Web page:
2.7 Fabulously Fruity Cocktails
Two sexy drinks and the tricks for using egg whites in cocktails
There are times in the week when everyone feels a bit fruity. A bit naughty. At these times, I grab my bottles of Ludlow Dry Gins, reach for some British liqueurs and shake. Or sometimes, I just pour it all out over ice. Fruity cocktails are not limited to sweet, sugary fluorescent coloured drinks. In fact, with the right ingredients and some know-how, you can create some truly fabulous fruity cocktails at home.
Here’s how to make two of the most divine and sumptuous fruit cocktails I know
In the mid-80s, Dick Bradsell of Fred’s Club, Soho challenged himself to make the most British cocktail possible. The iconic result was the rich and luxurious Bramble … made with French crème de mûre. If White Heron’s British Cassis had been around at the time, I have no doubt he would have used some. Put 1 part British Cassis in the bottom of a tumbler glass and fill with crushed ice. Pour 2 parts of gin and 1 part Triplecello over the ice, adding some sugar syrup if you like things a little bit sweeter. Top with more crushed ice and garnish with blackberries, a lemon twist and two straws.
A clean tote bag is perfect for crushing ice at home. Put two handfuls of ice into one corner and twist the rest of the bag tight. Use the end of a rolling pin to bash the ice. Crushed ice is important for the flavour of a Bramble. If drunk straight, or over rocks, this is a pretty punchy mix.
The Pink Lady
Dick makes a sexy drink, no doubt. But a Pink Lady is a truly sensuous sipper. She is a thing of real beauty. Especially the way I make her, all nice and frothy with a gorgeous pink blush.
Add 2 parts gin, 1 part White Heron British Framboise, 1 part lemon juice, 1 part sugar syrup and an egg white to your shaker. Now, without ice, shake for a good 20-30 seconds. This is called a ‘dry shake’. Then, add ice to your shaker and shake again for a further 15 seconds, before decanting into a martini or coupe glass through a sieve. Lay some rose petals or dried hibiscus flowers on top of her to garnish.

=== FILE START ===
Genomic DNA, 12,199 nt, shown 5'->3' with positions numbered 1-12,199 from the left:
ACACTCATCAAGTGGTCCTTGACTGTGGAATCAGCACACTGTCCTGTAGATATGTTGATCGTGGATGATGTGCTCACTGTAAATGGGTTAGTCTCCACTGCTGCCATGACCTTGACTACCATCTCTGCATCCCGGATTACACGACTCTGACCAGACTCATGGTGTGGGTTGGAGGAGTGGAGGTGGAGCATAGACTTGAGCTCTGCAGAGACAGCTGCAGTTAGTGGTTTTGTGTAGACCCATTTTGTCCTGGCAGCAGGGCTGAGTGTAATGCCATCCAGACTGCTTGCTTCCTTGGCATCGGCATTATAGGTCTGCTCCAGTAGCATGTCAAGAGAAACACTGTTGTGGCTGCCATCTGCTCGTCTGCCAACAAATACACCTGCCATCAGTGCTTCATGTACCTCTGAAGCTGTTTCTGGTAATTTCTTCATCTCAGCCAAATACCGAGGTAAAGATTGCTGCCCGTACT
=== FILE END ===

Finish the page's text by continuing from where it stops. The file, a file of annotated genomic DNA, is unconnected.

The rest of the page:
If you don’t eat eggs, you can substitute 1 part aquafaba for the egg white to get a similar effect. Equally, you can make a Pink Lady without egg white or aquafaba and enjoy a much more intensely flavoured drink.
Once you’ve fallen in love with the creamy, soft feel of a Pink Lady in your mouth, you’d be forgiven for wanting to add egg white to all your drinks. So, here’s a bit more information to make sure you get things right:
Firstly, when you are dry shaking a cocktail with egg white, you are mainly emulsifying the egg white with the other ingredients. When you then shake with ice (hard shake), you are aerating the drink, making it light and fluffy (like making meringues), as well as chilling and mixing it. The whole shaking process is known as a ‘double shake’ and is a sure-fire way to make your arms ache.
Secondly, behind the bar we ‘double-strain’ our egg white cocktails by using two different types of strainer (coarse and fine). Your 3-Piece Cobbler shaker already has one strainer built in, so you just need a sieve. Double straining collects any un-emulsified egg white and any egg shell that might have found its way into the shaker. Also, as with a Gimlet or Blond Martini, the sieve stops any small shards of ice from getting into the glass, which leaves you to enjoy the smooth, velvetiness of your egg white cocktail.
Finally, a small note on smell. Up close, you may find that egg white cocktails release a less than appetizing scent. This is easily combatted, with the added benefit of making your cocktails look amazing. The simple trick is to garnish with something with a gorgeously strong aroma. Flower petals work wonderfully and so do fresh herbs like mint, thyme, or rosemary. Concentrated bitters are also great. Drop three dots of Angostura Bitters on the surface of the egg white foam and run a cocktail-stick through the middle of them to create some beautiful little ‘latte-art’ hearts.